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Brit MPs denied entry to Hong Kong; parliament to hold an emergency debate

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London (Dec. 02, 2014):  The head of a British parliamentary committee was refused entry to Hong Kong on Monday. Richard Ottaway stated that MPs had "every right" to visit.

Richard Ottaway, chairman of the House of Commons Foreign Affairs Committee, spoke after China refused to grant visas to members of the committee to visit Hong Kong, where violence re-erupted overnight with clashes between pro-democracy protesters and police.

The British parliament will now hold an emergency debate on the incident on Tuesday, further marring efforts to reset relations between Britain and China which were soured when Prime Minister David Cameron met the Dalai Lama at Downing Street in 2012.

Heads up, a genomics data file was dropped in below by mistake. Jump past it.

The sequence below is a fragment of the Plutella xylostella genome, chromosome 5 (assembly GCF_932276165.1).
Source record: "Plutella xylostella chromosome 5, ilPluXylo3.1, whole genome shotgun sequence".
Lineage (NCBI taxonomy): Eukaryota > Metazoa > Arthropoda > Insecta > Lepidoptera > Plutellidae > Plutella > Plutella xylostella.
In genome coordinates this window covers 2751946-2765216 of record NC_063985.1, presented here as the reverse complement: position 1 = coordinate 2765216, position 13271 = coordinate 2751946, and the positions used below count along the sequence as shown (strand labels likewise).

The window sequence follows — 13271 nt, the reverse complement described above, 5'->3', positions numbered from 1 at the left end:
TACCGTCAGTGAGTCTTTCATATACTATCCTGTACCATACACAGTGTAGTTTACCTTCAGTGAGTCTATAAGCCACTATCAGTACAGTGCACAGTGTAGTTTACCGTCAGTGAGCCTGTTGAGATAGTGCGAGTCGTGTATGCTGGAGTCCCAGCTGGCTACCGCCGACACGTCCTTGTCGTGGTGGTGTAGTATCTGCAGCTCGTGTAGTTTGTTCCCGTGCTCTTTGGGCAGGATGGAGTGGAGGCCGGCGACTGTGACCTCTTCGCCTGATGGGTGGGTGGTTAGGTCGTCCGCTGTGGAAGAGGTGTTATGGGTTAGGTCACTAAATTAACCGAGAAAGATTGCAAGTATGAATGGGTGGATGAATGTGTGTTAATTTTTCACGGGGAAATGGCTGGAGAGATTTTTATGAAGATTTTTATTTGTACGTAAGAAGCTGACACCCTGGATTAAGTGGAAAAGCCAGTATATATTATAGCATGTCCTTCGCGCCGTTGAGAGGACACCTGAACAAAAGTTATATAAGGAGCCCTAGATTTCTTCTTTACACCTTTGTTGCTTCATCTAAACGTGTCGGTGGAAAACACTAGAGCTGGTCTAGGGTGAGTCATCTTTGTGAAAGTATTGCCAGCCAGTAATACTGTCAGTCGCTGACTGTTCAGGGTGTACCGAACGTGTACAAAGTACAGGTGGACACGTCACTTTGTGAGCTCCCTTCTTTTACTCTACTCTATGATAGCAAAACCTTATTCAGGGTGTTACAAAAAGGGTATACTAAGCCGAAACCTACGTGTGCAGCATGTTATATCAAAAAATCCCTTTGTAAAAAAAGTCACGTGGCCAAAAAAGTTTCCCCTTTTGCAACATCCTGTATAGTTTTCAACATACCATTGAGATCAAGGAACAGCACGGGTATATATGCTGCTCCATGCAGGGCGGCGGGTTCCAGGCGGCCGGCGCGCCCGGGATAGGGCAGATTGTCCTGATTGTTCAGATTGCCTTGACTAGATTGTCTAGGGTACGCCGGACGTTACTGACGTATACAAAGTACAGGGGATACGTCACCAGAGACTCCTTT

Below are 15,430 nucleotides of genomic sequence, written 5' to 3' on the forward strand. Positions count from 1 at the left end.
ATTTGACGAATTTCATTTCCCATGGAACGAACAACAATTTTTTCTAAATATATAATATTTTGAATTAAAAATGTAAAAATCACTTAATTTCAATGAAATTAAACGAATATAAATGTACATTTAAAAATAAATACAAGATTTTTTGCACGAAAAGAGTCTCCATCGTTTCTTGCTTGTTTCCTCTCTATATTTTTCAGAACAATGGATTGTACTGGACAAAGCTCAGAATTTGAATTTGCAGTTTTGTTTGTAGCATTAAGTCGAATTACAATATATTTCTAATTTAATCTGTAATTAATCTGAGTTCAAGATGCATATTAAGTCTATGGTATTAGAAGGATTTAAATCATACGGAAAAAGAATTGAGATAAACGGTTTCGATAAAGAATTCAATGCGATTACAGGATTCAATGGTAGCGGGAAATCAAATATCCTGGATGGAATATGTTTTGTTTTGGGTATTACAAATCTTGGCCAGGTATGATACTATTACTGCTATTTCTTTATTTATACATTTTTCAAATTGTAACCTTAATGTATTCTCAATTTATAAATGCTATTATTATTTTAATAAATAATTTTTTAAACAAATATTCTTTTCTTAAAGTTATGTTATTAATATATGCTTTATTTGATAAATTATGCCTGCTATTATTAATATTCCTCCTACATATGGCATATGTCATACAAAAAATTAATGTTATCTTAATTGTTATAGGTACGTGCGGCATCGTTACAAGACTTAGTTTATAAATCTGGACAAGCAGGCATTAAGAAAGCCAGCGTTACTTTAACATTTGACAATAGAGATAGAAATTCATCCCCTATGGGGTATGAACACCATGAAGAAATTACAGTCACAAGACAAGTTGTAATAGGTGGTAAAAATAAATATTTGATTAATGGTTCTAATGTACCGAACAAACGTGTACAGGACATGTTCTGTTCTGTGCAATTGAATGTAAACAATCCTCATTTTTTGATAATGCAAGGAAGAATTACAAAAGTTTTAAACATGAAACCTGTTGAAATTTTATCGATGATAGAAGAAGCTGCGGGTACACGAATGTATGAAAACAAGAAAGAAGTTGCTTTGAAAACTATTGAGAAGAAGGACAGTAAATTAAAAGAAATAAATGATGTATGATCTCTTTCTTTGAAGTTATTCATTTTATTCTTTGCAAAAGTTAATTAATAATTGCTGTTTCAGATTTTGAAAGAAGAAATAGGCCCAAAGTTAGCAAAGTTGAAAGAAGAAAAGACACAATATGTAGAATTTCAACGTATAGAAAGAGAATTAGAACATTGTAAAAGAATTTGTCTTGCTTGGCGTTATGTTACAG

Ottaway, a senior member of Cameron's Conservative party, was told on Friday by China's deputy ambassador that eight lawmakers from his committee would not receive visas for a planned trip in a couple of weeks.

Under the Joint Declaration signed in 1984 which set out the terms of Britain's 1997 handover of Hong Kong, the city is governed under the principle of "one country, two systems".

This means that Hong Kong has a string of political, social and economic freedoms not enjoyed on the Chinese mainland.

Ottaway believes that China was "concerned that we might be seen to be supporting the protesters" in Hong Kong but denied having any contact with them.